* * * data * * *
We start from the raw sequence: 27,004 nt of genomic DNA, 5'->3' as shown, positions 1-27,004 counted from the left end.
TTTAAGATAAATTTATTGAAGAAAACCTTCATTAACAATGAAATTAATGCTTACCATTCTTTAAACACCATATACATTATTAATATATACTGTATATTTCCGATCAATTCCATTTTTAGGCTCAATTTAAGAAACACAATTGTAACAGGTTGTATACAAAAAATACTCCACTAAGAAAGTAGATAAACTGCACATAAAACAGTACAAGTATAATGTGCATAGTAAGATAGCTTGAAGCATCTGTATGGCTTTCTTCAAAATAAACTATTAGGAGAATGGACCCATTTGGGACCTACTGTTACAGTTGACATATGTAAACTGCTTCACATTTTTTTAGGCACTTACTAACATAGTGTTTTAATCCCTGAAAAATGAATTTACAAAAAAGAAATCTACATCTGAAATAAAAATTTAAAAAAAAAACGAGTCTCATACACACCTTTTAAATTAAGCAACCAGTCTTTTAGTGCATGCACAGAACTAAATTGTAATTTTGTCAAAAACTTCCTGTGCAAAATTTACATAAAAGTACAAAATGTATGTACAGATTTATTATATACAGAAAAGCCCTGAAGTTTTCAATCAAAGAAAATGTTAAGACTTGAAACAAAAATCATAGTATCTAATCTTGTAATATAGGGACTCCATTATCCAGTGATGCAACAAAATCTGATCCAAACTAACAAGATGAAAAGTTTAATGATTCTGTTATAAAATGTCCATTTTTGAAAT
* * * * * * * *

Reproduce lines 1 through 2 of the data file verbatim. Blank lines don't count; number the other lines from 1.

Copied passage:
We start from the raw sequence: 27,004 nt of genomic DNA, 5'->3' as shown, positions 1-27,004 counted from the left end.
TTTAAGATAAATTTATTGAAGAAAACCTTCATTAACAATGAAATTAATGCTTACCATTCTTTAAACACCATATACATTATTAATATATACTGTATATTTCCGATCAATTCCATTTTTAGGCTCAATTTAAGAAACACAATTGTAACAGGTTGTATACAAAAAATACTCCACTAAGAAAGTAGATAAACTGCACATAAAACAGTACAAGTATAATGTGCATAGTAAGATAGCTTGAAGCATCTGTATGGCTTTCTTCAAAATAAACTATTAGGAGAATGGACCCATTTGGGACCTACTGTTACAGTTGACATATGTAAACTGCTTCACATTTTTTTAGGCACTTACTAACATAGTGTTTTAATCCCTGAAAAATGAATTTACAAAAAAGAAATCTACATCTGAAATAAAAATTTAAAAAAAAAACGAGTCTCATACACACCTTTTAAATTAAGCAACCAGTCTTTTAGTGCATGCACAGAACTAAATTGTAATTTTGTCAAAAACTTCCTGTGCAAAATTTACATAAAAGTACAAAATGTATGTACAGATTTATTATATACAGAAAAGCCCTGAAGTTTTCAATCAAAGAAAATGTTAAGACTTGAAACAAAAATCATAGTATCTAATCTTGTAATATAGGGACTCCATTATCCAGTGATGCAACAAAATCTGATCCAAACTAACAAGATGAAAAGTTTAATGATTCTGTTATAAAATGTCCATTTTTGAAAT